6. No Work-Life Balance. Make sure you respect the lives your employees have outside of work. And while you’re at it – respect it for yourself. Set a good example for your team.

One of the most effective tools to retain good employees is to adopt quarterly development conversations to replace the once-a-year “review”. Quarterly discussions are much less stressful for you and the staff – and they allow for a much more meaningful exchange of ideas and information.

Team development and growth need to be part of your own monthly CEO checklist – especially when things are going great.

Yours in Success,

Doug

P.S… If you are concerned about employee retention or engagement then it’s time to set up that free consultation I’ve mentioned before. I’ve only got a few each month – so if you’d like yours just Click HERE and we’ll set it up.

Doug BrownWhy Good Employees Quit
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5 Strategy Myths that Hurt Your Business

Matt never wanted to talk about “strategy”. Whenever it came up he even use the air quotes with his fingers to mock the idea. He saw it as an unnecessary distraction that didn’t apply to his decades-old business.

He had bought into some of the most dangerous myths about strategic planning – and strategic thinking in general. Myths like:

  1. My business is too small (or too established) for a strategic plan.
  2. Strategic planning is an expensive, academic exercise with low ROI.
  3. I don’t have time to write a strategic plan. Besides, it will be out of date as soon as it is done.
  4. It’s all in my head and that’s good enough.
  5. My operating work plans have everything I need to succeed.

The truth is that lots of businesses achieve a level of success without having a strategic plan. They might have been in the right place and the right time. They might have been lucky. Or maybe the founder really was that good. This kind of accidental (or fortunate) success can be dangerous because it isn’t sustainable.

Thinking strategically, and writing up a simple and actionable plan is essential to avoid or minimize the impacts of the plateaus and stalls that impact every business.

A good plan will help you:

  1. Establish and communicate clear priorities and directions for your business.
  2. Attract and retain excellent team members and partners.
  3. Ensure everyone is aligned and working together to achieve your true objectives.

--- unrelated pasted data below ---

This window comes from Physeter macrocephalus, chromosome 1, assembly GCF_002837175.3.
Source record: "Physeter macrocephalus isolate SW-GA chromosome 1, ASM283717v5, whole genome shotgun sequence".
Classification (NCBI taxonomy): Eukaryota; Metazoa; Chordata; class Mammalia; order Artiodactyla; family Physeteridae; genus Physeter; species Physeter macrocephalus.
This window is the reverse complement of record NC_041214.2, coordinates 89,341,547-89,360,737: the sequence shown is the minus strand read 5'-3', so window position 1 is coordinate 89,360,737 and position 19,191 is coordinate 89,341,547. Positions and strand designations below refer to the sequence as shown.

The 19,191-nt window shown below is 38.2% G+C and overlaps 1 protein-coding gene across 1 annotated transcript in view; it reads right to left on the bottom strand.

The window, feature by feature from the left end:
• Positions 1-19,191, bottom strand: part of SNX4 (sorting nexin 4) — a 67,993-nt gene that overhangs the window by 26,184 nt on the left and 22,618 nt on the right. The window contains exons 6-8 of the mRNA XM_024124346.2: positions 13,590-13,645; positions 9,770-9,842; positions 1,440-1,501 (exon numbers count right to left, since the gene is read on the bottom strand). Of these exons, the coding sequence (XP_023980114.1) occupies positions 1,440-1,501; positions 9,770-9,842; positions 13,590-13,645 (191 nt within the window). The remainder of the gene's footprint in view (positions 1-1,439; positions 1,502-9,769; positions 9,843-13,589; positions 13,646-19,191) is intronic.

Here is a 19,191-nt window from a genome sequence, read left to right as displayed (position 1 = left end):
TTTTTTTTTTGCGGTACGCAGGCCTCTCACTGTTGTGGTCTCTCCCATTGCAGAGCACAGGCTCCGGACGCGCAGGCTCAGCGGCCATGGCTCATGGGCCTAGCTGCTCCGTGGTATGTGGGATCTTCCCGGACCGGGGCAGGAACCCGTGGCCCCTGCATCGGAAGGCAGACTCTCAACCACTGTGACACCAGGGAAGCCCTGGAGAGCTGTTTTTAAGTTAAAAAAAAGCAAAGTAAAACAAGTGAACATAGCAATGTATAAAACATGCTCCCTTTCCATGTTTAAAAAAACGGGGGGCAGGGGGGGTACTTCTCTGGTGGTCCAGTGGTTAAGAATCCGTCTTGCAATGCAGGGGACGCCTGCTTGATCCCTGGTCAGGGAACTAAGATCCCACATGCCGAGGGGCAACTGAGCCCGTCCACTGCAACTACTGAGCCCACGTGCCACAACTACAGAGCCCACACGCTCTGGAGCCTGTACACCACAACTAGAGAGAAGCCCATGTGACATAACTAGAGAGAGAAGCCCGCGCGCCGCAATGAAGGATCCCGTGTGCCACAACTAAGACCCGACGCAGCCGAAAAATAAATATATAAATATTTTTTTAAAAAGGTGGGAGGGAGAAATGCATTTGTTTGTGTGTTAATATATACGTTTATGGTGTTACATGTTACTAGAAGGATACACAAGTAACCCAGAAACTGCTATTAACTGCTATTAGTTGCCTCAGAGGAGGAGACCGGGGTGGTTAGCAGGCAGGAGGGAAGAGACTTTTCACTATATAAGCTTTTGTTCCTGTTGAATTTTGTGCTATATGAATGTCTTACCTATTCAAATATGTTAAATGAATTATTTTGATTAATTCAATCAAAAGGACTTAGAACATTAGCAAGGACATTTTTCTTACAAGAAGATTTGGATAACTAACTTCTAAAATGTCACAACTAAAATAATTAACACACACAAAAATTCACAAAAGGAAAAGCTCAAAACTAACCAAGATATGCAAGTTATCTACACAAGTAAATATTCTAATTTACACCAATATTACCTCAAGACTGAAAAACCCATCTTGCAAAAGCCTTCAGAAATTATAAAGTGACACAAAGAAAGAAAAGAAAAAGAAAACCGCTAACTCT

4. Simplify and accelerate decision-making.
  5. Anticipate and adapt to challenges and opportunities.
  6. Prepare for business succession and transition.

Now, I’m not advocating that you drop everything and go out and write a huge strategic plan.

I am inviting you to set aside some time to start educating yourself about the core strategic planning disciplines and how you can put them into action in your business. If you’d like some help getting started, just click here and set up a time to talk.

Consistent and persistent investments of time to develop your strategic thinking – and to creating a strategic plan will make your life and your business easier and more profitable.

Yours in Success!

-Doug

 

Doug Brown5 Strategy Myths that Hurt Your Business
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The Missing Links …

Michael came to me for help with building his practice. He was already a very skilled professional with a list of clients waiting to work with him. He was making good money and he had grand visions of the business he wanted to build – but it was all he could do to keep up with his current workload.

Like many professionals, Michael built his success on his intelligence, personality, work ethic, and excellent instincts. His business revolved around him and his ability to make virtually all of the decisions and be in control of almost everything. He knew in his heart it wasn’t sustainable – and he needed a way out – and up.

I see this all the time because professional education focuses on what it takes to provide professional advice and service – not how to run a business. At least that’s what law school was like for me.

These missing links for many professionals, including Michael, are core business disciplines such as:

  1. Strategic Planning and Goal Setting. How to create a practical strategic plan to guide your business so you can achieve what you really want, and move away from simply reacting to what comes your way.